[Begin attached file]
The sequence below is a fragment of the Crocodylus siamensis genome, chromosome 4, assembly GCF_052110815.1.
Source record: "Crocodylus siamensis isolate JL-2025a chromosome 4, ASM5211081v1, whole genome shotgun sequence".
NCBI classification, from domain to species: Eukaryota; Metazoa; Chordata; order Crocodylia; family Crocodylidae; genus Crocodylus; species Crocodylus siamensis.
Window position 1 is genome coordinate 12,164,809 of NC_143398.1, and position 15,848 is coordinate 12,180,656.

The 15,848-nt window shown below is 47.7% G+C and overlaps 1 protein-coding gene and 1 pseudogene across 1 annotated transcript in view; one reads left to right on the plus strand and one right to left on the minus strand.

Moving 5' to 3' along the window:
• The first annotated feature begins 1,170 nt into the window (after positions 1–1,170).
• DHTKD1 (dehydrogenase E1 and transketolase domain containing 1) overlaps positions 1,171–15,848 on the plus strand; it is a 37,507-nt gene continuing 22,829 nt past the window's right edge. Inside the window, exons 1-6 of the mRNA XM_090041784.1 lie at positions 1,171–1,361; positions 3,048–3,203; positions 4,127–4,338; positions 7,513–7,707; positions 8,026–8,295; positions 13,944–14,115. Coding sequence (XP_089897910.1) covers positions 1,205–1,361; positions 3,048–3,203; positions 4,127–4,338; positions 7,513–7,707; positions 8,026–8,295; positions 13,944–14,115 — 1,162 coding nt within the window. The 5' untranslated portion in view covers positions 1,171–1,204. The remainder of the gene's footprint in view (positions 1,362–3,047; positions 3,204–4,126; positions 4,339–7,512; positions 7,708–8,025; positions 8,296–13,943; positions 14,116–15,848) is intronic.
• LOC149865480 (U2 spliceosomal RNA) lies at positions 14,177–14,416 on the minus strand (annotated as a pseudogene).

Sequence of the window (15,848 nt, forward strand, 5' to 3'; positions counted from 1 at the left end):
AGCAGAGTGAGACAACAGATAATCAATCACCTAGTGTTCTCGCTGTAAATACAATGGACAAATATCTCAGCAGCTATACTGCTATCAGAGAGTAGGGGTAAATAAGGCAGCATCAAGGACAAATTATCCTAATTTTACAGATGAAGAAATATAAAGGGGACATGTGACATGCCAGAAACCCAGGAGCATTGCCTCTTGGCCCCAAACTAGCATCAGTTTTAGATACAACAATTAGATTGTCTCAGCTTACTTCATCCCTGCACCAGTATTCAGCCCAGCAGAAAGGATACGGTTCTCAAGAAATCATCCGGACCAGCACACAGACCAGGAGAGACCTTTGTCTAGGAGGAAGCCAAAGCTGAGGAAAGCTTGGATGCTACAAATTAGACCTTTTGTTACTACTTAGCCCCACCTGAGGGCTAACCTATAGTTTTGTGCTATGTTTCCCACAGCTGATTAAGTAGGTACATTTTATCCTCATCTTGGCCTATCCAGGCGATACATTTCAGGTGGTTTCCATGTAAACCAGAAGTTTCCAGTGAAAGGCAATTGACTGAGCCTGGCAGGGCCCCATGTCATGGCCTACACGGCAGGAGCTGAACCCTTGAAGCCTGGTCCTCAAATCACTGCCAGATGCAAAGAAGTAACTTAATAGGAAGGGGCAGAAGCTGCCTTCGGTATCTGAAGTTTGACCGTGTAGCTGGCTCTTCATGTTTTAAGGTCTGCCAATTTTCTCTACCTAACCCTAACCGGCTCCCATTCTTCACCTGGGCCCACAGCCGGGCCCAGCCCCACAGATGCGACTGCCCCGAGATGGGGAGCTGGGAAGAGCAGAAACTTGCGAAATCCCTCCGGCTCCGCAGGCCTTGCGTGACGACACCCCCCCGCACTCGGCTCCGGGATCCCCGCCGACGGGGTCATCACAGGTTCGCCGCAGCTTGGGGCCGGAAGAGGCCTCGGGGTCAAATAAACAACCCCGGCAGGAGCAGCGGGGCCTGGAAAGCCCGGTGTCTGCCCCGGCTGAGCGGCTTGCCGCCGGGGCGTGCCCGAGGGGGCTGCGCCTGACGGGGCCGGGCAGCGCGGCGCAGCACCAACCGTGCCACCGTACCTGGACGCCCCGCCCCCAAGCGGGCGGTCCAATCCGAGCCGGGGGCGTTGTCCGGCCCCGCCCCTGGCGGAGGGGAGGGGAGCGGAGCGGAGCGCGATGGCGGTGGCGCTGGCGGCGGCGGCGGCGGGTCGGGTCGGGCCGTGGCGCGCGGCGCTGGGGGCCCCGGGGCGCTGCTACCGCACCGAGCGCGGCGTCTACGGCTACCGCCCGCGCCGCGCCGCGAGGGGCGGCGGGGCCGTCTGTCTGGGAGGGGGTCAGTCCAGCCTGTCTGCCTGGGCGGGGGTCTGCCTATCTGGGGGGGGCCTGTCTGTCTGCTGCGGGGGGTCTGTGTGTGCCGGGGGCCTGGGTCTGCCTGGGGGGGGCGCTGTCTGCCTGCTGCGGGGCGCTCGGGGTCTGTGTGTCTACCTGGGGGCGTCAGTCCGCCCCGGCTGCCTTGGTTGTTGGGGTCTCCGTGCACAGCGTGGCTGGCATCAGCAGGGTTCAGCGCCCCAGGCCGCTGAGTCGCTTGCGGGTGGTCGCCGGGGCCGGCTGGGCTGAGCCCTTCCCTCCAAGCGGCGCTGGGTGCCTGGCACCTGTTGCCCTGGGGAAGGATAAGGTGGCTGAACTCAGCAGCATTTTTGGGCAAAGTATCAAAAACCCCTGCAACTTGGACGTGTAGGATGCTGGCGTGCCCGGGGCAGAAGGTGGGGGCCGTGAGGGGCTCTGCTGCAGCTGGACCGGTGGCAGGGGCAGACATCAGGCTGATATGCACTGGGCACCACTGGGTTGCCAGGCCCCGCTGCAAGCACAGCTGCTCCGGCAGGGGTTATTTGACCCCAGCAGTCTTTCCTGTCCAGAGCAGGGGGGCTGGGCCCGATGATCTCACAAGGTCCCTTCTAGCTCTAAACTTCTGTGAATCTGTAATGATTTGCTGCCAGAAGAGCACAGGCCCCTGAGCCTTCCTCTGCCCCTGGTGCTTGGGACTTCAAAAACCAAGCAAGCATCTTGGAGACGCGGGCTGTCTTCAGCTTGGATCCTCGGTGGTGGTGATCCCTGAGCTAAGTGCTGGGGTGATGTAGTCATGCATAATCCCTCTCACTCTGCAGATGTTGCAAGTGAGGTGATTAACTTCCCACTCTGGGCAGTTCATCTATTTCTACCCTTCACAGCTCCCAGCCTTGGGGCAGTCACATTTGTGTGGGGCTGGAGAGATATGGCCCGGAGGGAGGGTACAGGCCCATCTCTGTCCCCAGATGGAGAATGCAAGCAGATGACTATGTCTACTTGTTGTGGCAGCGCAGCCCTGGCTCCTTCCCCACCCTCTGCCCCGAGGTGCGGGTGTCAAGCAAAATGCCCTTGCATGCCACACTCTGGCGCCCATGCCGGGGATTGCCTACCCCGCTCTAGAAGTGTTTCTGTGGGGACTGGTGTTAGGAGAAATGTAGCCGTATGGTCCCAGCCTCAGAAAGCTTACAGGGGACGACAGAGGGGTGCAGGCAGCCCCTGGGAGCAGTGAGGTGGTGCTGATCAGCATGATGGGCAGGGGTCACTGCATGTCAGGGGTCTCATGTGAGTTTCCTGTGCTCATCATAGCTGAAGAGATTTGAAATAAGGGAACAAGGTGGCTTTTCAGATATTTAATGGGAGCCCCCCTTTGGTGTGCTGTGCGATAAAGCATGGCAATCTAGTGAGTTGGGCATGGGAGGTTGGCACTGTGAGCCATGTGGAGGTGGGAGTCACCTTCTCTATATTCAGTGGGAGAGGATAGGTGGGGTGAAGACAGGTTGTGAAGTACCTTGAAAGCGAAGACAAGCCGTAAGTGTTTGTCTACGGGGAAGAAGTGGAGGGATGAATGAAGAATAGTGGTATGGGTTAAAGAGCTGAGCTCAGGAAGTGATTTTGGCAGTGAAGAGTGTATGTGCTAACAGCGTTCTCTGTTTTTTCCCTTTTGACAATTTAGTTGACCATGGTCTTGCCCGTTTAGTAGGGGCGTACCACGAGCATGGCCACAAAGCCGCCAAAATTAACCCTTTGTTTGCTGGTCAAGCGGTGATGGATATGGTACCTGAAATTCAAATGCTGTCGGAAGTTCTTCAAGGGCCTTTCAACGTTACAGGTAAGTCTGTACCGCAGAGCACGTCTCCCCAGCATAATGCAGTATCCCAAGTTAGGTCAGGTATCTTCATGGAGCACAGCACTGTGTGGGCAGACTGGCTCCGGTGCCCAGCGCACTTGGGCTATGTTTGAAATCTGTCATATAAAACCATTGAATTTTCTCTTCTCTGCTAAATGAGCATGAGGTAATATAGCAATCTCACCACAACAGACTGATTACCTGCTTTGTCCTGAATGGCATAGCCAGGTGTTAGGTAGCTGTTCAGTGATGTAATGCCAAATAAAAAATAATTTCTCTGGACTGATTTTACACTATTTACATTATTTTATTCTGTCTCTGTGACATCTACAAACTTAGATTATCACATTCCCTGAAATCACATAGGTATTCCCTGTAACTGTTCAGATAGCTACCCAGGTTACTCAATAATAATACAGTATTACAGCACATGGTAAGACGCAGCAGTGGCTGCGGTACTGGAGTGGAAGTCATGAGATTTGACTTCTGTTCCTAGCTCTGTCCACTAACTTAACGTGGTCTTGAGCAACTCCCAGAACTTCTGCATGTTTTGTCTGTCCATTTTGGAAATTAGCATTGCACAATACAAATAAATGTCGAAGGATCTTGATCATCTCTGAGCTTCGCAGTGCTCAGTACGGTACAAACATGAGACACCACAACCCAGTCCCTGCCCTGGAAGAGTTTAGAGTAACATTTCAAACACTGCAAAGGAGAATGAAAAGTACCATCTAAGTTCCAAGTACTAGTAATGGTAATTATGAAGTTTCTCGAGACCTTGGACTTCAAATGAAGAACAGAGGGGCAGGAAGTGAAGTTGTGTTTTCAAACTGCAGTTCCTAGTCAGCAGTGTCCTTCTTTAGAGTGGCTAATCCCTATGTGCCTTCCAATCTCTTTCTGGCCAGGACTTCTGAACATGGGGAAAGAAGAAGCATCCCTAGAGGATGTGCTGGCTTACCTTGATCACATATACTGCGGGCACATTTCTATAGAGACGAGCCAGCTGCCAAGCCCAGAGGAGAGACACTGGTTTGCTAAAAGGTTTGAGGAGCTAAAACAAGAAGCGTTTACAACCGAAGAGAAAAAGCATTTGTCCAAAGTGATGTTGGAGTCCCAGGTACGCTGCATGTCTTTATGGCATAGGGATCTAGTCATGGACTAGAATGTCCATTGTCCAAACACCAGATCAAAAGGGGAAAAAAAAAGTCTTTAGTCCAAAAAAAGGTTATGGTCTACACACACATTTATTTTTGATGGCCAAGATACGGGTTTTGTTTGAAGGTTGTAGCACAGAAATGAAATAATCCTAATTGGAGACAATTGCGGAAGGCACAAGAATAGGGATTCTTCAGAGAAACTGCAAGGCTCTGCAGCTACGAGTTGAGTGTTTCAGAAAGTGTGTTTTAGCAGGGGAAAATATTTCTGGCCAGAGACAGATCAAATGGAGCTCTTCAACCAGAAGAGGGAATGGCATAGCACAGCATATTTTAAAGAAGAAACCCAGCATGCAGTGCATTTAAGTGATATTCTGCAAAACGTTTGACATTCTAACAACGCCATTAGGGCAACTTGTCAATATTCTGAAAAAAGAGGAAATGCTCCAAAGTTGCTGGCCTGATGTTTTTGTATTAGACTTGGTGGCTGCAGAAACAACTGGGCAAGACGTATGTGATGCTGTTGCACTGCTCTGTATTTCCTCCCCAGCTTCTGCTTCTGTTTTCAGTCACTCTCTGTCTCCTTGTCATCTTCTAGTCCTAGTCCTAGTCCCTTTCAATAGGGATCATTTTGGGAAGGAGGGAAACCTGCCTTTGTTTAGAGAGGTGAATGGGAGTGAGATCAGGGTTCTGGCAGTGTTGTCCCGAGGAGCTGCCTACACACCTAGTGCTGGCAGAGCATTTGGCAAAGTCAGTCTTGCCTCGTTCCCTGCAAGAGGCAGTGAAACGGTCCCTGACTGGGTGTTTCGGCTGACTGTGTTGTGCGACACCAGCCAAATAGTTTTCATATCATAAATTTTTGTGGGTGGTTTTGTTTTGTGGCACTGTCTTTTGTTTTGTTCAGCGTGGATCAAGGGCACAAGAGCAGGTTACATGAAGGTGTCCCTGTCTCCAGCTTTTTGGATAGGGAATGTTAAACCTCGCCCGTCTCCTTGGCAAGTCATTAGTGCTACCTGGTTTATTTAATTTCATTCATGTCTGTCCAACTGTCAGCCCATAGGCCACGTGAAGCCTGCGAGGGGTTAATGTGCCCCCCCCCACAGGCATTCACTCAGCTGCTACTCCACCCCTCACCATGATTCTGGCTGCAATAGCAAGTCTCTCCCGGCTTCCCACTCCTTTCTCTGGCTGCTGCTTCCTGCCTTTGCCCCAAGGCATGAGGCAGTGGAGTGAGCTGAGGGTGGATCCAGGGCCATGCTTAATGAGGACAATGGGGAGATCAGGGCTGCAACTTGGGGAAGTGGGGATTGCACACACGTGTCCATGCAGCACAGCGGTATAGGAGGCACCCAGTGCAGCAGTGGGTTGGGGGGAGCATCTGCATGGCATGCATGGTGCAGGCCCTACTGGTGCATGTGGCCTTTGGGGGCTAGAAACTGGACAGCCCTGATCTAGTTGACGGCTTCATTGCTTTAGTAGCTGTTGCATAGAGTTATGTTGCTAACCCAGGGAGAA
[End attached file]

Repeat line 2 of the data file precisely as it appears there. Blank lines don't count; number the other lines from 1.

Source record: "Crocodylus siamensis isolate JL-2025a chromosome 4, ASM5211081v1, whole genome shotgun sequence".